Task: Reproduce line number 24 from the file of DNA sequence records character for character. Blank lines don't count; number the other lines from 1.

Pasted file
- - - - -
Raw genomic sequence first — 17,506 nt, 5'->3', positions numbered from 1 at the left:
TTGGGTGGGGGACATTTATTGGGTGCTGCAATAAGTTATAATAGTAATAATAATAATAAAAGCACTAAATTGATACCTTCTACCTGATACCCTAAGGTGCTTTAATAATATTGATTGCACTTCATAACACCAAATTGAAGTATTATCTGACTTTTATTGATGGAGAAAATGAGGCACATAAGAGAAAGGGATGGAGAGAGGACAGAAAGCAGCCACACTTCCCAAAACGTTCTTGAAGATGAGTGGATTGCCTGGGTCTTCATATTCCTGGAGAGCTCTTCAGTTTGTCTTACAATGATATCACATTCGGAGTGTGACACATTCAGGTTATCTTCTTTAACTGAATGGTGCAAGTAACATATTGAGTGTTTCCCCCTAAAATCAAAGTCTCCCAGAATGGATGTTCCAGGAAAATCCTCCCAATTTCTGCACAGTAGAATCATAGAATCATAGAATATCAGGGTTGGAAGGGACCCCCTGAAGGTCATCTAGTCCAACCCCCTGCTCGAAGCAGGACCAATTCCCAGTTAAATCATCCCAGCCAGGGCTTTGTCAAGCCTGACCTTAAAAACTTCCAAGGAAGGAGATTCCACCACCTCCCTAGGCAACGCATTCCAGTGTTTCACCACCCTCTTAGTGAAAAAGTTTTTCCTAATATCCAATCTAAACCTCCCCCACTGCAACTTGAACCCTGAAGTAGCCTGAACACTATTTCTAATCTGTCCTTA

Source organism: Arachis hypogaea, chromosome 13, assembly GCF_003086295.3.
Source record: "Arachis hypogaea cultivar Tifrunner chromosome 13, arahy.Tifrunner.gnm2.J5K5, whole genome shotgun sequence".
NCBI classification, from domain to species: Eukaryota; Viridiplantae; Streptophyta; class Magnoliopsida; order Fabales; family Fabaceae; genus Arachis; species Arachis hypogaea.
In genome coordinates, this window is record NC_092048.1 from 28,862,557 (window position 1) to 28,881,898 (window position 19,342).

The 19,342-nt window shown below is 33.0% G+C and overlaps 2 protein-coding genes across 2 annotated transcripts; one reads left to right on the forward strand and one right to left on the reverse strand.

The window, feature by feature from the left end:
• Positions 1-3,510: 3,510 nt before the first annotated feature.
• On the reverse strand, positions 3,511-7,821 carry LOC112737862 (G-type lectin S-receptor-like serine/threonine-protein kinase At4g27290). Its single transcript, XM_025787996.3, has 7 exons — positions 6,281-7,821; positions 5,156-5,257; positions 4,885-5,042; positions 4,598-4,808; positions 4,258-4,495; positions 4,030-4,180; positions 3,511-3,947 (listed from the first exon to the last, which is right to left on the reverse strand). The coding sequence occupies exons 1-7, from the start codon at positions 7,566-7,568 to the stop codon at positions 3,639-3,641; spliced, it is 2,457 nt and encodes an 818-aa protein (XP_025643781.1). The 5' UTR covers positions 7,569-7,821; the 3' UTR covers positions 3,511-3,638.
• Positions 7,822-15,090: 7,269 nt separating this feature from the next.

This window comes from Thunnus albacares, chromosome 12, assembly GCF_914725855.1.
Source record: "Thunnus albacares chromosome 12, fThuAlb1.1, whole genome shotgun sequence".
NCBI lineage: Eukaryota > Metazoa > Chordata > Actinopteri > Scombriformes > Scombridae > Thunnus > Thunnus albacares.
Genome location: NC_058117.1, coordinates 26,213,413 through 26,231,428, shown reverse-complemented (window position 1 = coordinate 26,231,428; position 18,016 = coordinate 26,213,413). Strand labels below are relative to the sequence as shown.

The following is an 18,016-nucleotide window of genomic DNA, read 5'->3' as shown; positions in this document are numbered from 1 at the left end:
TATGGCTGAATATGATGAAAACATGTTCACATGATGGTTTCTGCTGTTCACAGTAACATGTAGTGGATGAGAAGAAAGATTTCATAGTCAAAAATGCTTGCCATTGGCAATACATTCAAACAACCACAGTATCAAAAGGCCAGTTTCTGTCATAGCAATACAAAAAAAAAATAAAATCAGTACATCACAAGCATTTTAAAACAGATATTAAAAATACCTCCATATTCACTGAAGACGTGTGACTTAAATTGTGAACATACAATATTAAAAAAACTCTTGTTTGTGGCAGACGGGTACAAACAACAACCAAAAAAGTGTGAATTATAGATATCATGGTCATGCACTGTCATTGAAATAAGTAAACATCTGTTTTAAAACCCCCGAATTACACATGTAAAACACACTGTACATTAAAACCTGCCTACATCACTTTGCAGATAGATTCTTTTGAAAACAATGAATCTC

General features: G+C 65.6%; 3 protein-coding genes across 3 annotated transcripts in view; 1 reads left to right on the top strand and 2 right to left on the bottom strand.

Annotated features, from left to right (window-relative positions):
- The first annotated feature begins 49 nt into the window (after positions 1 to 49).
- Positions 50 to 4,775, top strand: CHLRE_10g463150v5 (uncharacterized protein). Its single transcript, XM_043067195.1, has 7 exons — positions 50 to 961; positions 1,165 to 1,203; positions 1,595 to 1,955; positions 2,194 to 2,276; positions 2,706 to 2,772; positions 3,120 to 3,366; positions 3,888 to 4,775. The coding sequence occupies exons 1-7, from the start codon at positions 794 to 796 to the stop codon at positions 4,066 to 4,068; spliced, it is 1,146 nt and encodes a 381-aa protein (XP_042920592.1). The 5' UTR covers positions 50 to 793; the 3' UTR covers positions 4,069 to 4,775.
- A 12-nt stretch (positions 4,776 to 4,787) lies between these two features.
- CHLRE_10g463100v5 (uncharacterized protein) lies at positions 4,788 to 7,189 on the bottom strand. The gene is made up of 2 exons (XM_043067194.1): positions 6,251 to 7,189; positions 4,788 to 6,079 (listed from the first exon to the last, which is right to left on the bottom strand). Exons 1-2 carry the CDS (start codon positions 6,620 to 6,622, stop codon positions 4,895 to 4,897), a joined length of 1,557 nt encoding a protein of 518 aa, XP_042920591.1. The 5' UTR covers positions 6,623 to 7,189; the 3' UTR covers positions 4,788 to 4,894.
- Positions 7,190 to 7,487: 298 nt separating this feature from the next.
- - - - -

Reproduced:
- Positions 7,190 to 7,487: 298 nt separating this feature from the next.